As I worked through it, I became convinced that the “fine lines” style of this design was not perfectly suited to my application: because it was a two-picks-per-talim-line talim, in the present technique each line is only read once (the second pick is the shuttle pick), so a kani weft making a long traverse will more often end up in the “wrong” starting-place for the next instruction, adding to the floats and overlaps on the working side. And in the end, I felt that the chashm-i-bulbul pattern lost out because of both the thicker wool wefts in their brick-grid arrangement, and the white-on-white of the background areas.

 

 

So for my latest sample I dyed some of the same tussah silk yarn to use as my coloured wefts, and chose a design with broad patches of colour to try to view the loom pattern.
The design was drawn on square-grid paper from a published photo by someone for Kashmir Loom Company. At the time I worked on it, I was trying to prove that brick-grid designs (2-picks-per-talim-line) offered more clear and painterly renderings than square-grid designs (4-picks-per-talim-line). For that I was able to transfer the design to brick-grid on the computer and round-off the corners, but it is still basically a square-grid design with thicker outlines and “bigger” details. The advantage there is if the talim line is repeated L-to-R and R-to-L, each weft returns more-or-less to its starting-place, ready for the continuation of the design. Working my way along, I noticed and respected the designer’s own weaving experience for providing effective, reachable details and a balanced rate of complexity.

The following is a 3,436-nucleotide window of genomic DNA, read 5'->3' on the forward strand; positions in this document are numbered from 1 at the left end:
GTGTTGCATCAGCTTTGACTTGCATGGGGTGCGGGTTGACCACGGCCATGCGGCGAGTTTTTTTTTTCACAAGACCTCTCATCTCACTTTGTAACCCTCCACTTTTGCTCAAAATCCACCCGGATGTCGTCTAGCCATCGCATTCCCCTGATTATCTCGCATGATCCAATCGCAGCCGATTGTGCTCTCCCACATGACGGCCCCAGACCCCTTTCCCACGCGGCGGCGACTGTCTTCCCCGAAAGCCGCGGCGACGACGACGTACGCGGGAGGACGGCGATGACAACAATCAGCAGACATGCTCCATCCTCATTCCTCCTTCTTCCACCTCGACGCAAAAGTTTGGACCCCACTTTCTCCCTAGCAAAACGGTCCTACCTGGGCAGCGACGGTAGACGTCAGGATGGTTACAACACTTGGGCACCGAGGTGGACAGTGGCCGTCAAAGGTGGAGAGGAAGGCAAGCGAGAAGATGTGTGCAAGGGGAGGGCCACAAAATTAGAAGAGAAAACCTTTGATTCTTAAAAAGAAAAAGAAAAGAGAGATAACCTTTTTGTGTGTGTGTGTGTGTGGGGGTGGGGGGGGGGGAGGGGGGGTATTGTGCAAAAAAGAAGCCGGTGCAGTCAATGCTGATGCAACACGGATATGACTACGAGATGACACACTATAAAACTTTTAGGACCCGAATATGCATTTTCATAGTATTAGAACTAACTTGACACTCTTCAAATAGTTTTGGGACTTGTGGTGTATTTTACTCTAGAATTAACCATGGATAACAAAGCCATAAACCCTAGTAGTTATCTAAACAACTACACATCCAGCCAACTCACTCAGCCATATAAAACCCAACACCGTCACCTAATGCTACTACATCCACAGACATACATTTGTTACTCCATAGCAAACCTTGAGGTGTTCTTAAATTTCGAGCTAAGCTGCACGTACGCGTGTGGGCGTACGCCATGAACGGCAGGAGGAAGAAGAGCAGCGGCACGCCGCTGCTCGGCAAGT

Now, in the last two samples I used the same white silk for shuttle weft as the warp, and I am still dissatisfied because it makes the loom pattern less visible and the kani design more pale. I would like to emphasize both, but not at the expense of the other, so for some more small samples I plan to go back to using a mid-tone shuttle weft with all threads the same thickness now that I have those left-overs of dyed silk. Weavers with more experience handling a wider range of threads and combinations for loom weaving, may get other ideas.

~ by Peter Harris on 22/12/2020.